The Economics of Star Trek, by Webb

Monday November 9, 2020

I read the print version of the blog post, which delivers on the fun of thinking about a world with the economics of the Star Trek future. In the end you can't expect scifi to deliver economic salvation, but imaginative inspiration is a fine starting point for learning and thinking more.

I didn't really find Webb's guesses to constitute a workable system, though I can't really say whether the problem is his, Star Trek's, or the failure of my imagination.

There's also an even more serious book on this topic: Trekonomics, by Manu Saadia.


"If you don't believe that nothing is forever, if you don't believe that society and humans can change, then you do not believe in the future (and, incidentally, you do not believe in the past either)." (page 11, in Manu Saadia's Foreward)

"The one thing the show gets right is violence.

"I would point to a recent book by Stanford historian Walter Scheidel: The Great Leveler: Violence and The History of Inequality from the Stone Age to the Twenty First Century (Princeton University Press, 2017). Professor Scheidel's thesis is that throughout human history, only violence and war have truly managed to solve economic conflicts–and even more so when economic inequality got out of control, whether in pre-modern agrarian societies or during the turbulent and genocidal last century. Western Europe's prosperity rose out of the ashes and gas chambers of World War II. The war annihilated the old social hierarchies on the Continent, capitalists who happily collaborated with the Nazis were cast out of society and expropriated, thus removing the main opposition to expansive social safety net and to the modern welfare state. Former enemies began to cooperate and to coordinate, first economically and later politically. The European Union grew out of the War, it was a project borne out of the resistance to Nazism. The same is true of the post-war economic order (mostly, the Bretton-Woods accords shepherded by John Maynard Keynes) and of the United Nations. It is important to remember that all these were noble yet practical projects, conceived and imagined by idealists while the war was raging on and its outcome was still very much in the balance. If anything this proves that there is value in imagination and idealism, especially in times of great upheaval. One must always be ready." (pages 12-13, in Manu Saadia's Foreward)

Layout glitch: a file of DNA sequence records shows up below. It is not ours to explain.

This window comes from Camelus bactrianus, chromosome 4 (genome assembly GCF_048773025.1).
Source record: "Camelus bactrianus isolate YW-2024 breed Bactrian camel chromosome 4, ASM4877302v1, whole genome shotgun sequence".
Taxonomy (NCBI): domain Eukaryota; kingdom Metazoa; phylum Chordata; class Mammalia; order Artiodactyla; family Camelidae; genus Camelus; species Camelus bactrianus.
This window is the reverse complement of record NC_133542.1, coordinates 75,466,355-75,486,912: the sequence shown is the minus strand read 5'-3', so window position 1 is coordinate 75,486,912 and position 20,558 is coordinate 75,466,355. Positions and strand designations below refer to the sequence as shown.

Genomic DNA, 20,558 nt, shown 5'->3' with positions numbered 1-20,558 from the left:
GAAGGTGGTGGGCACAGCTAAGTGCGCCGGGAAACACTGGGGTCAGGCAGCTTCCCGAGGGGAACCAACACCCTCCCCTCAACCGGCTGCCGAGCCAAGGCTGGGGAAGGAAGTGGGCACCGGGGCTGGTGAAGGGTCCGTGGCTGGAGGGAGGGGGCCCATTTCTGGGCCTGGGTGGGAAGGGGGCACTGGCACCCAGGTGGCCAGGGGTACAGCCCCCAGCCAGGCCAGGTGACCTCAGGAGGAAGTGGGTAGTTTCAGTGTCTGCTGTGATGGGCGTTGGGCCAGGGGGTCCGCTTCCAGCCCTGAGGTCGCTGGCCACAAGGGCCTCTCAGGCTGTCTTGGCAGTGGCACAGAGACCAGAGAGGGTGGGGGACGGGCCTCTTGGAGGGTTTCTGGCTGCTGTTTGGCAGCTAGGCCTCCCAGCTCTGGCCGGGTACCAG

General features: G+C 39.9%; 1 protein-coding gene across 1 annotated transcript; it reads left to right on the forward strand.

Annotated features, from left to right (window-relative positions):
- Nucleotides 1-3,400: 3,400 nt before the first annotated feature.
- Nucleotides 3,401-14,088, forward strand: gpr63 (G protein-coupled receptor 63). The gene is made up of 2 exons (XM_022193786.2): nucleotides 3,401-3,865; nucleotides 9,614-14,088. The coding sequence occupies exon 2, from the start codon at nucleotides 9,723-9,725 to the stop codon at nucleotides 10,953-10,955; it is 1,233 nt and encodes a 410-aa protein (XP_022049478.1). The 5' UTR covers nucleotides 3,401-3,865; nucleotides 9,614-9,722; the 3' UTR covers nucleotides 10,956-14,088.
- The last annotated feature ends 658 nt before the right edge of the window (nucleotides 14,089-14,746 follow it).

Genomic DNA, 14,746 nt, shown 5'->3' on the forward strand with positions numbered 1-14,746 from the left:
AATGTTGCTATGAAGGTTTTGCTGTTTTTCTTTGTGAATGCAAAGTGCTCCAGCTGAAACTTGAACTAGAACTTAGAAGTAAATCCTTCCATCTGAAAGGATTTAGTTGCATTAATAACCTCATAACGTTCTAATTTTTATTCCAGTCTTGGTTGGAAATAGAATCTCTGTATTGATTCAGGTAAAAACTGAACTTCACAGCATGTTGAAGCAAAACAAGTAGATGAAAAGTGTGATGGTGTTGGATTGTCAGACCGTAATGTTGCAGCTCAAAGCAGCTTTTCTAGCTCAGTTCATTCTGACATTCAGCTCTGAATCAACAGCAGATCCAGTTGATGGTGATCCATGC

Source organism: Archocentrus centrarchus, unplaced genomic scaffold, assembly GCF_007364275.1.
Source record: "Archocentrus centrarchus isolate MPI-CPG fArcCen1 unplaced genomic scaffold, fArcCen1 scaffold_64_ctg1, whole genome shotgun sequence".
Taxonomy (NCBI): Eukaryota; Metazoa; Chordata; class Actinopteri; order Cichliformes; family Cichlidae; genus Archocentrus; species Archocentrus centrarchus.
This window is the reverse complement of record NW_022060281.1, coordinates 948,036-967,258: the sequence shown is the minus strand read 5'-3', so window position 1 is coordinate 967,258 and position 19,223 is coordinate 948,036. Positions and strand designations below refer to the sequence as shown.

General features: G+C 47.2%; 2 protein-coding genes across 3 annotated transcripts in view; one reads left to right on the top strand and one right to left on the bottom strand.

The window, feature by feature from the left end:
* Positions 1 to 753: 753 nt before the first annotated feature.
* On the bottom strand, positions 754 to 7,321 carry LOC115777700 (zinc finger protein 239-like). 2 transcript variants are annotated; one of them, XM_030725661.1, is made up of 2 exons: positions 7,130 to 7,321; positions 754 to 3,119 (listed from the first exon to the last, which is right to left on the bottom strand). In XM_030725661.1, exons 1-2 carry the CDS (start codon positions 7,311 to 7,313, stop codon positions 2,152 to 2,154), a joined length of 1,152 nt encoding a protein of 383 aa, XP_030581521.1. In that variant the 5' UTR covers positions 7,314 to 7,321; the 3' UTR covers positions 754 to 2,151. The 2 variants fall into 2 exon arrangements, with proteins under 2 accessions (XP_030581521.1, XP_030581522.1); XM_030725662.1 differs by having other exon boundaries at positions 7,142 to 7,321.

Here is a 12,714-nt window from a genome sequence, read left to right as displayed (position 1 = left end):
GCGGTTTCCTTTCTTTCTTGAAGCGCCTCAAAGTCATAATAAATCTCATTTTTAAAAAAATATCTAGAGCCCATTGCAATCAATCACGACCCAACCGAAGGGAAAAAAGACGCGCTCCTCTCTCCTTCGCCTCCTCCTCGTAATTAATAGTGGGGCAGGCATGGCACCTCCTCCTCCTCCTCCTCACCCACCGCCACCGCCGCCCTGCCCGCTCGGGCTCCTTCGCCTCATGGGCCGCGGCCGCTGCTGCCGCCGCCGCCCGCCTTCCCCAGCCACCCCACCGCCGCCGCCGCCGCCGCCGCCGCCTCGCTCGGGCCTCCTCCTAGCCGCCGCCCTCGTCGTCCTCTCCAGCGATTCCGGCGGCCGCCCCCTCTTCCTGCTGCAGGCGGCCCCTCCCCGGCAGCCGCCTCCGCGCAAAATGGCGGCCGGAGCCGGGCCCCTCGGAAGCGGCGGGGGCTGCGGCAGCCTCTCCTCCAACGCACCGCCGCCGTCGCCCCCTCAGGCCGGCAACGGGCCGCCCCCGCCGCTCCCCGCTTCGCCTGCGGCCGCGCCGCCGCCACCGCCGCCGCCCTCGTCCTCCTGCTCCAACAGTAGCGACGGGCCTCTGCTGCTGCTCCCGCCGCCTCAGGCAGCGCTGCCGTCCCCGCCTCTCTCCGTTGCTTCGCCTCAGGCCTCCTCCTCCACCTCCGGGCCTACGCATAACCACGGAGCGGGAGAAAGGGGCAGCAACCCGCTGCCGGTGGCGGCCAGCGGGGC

This is a strange mix of dark and light...

(In Star Trek, many advances happened following The Eugenics Wars of the 1990s.)

Webb also opines on page 141 that "the sense lingers that if we are to arrive at a Trek vision of the future, we might have to go through our own version of The Eugenics Wars to get there."

"The Federation seems a bit like Williamsburg–a lot of artists who don't need to work." (page 41)

Interesting bit on page 90 about a UBI study showing it increased divorce rates (which people took as a bad thing, I think) but then later it turned out the divorce result was a statistical error.

John Kenneth Galbraith's The Affluent Society is referenced on pages 134-135 as a text whose "arguments can be said to underpin [the] Trek ideal."

Page 135 also references Fred Hirsch's Social Limits to Growth.

Page 141 references Inventing the Future: Postcapitalism and a World Without Work and the Mont Pelerin Society (though as "the Mount Perlan Society").